Another one that bugs me is simply denying that the problem exists. Whether it be climate change, litter, or environmental illness many people and even governments are prone to denying either the severity or the existence of the problem. My response: So what? What’s the worst that happens if you implement it? Quality of life improves one way or another. Reduce the number of cars in the city of Toronto and you can expect smog to improve, and traffic to improve for people on bikes and travelling via transit. Take steps to reduce carbon and other emissions by reducing use of cars and electricity or by choosing alternative energy and if the climate isn’t really changing then big deal – we’ve reduced other emissions, made our petroleum supplies last a bit longer and are better prepared for the eventual point when we actually are far enough into peak oil that it really isn’t feasible to drive everywhere in our gas-powered cars.
There’s also the camp of “So what if I stop, everyone else is going to keep doing it.” This has been trotted out by governments to support their not signing on to Kyoto and by individuals as well. Why should I inconvenience myself with reusable bags when people will just keep using them and I’ll be the only one inconvenienced. Get over it, everyone gets inconvenienced sometimes, maybe it’s your turn for a change.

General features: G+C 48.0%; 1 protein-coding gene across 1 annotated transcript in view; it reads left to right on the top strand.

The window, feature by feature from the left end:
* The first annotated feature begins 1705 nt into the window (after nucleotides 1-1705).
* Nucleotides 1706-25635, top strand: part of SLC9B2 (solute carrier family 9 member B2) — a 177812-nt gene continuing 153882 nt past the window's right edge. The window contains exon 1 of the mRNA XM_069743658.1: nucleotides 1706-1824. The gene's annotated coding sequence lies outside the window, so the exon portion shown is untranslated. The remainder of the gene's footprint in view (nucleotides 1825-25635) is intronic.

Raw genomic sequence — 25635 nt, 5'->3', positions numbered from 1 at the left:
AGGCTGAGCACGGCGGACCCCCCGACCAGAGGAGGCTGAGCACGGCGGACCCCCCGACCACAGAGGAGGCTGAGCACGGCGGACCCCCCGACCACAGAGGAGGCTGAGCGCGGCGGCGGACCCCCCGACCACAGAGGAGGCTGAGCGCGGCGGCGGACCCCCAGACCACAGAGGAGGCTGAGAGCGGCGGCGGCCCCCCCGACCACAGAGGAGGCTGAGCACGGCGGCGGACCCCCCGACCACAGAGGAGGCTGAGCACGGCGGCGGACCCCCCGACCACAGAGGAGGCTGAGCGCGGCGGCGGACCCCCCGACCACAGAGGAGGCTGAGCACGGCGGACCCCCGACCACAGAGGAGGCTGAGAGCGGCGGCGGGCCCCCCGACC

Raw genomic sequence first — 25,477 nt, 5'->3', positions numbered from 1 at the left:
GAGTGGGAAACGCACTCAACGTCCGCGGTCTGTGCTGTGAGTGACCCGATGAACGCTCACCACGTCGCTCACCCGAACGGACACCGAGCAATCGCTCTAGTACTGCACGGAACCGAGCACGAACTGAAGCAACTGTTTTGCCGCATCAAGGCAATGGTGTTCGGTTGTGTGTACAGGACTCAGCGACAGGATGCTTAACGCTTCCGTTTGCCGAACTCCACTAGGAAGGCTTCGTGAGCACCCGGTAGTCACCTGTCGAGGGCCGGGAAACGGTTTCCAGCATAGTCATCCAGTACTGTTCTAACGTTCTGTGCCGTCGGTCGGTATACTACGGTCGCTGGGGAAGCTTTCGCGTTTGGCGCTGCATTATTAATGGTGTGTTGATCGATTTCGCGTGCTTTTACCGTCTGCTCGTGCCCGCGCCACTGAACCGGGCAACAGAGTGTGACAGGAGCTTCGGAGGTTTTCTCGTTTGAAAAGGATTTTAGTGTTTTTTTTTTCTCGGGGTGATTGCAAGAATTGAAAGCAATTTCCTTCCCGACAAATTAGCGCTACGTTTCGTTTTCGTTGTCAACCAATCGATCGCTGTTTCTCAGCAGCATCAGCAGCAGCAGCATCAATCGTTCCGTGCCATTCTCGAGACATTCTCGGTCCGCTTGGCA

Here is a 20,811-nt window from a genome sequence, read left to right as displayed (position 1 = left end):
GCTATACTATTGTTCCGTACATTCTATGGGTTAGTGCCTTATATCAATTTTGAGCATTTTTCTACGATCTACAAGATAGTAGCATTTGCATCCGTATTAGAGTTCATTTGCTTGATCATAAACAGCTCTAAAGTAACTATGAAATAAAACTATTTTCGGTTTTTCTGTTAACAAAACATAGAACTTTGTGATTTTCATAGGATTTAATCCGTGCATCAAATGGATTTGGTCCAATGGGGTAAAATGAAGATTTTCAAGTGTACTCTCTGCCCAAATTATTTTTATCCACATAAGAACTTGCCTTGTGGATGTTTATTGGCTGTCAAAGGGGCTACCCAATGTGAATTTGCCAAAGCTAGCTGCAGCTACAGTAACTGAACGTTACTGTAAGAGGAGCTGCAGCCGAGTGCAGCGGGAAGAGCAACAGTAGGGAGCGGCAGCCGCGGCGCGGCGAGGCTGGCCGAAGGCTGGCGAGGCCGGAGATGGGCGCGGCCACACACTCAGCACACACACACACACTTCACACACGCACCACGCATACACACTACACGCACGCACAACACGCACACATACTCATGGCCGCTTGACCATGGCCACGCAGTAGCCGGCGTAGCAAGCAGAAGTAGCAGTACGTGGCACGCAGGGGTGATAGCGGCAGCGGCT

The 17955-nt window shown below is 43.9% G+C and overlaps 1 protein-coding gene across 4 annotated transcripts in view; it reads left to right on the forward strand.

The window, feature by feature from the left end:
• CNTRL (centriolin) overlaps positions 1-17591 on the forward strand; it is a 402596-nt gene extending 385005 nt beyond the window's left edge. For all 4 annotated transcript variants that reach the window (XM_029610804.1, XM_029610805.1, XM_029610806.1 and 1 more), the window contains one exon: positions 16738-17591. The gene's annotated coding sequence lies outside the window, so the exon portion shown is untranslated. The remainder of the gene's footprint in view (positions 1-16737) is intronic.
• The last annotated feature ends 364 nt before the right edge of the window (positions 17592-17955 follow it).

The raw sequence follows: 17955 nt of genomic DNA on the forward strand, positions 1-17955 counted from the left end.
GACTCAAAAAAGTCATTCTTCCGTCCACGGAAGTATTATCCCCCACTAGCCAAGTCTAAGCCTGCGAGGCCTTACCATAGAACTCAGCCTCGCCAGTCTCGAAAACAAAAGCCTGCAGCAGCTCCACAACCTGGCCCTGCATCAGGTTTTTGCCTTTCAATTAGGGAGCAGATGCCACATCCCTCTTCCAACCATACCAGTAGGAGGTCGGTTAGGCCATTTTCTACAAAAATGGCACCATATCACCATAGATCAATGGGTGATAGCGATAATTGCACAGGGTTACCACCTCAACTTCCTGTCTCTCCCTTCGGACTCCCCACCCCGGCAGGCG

Annoying also are those who point out “bigger” problems. Why deal with plastic bags which are only a small piece of the trash – start with cups and cigarette butts. They’re the real problem! I’ve got an idea: Deal with those problems also.
Perhaps the most annoying are apologists such as Beth Maher in the linked article who simply state “If it’s hard and I have to go out of my way to do it, I probably won’t do it. I’m lazy.” Again, as I said above, get over it. There are hard things you have to do in one’s life, deal with it. The value of doing something is not dictated by how high the fun to difficulty ratio is.
Which is not to say that I haven’t, and am still not falling into some if not all of the above traps. There are days when I think it is too hard and not very fun to cycle to work in the rain and I take transit. There are days when I think a bowl of Vietnamese beef noodle soup sounds too good to pass up. But can we at least, as a society, at least agree on a positive direction to move in and actually do it more than we avoid doing it and quit kidding ourselves with excuses as to why it isn’t our problem and start doing things because they’re the right thing to do and not because they’re fun and all our friends are doing them?
Looks like we’re not just bringing “Freedom” to Iraq. Want to help the so-called “War on Terror”? Get these folks out of Iraq now. Let’s see – we’re killing tens of thousands of innocent people, practising imperialism (in action if not in name), and attacking the spiritual and cultural way of life for an entire nation. It isn’t difficult to see why people are upset As long as the US and its government supports these people we are making enemies left and right. Let’s hope that in November we get a government that understands this.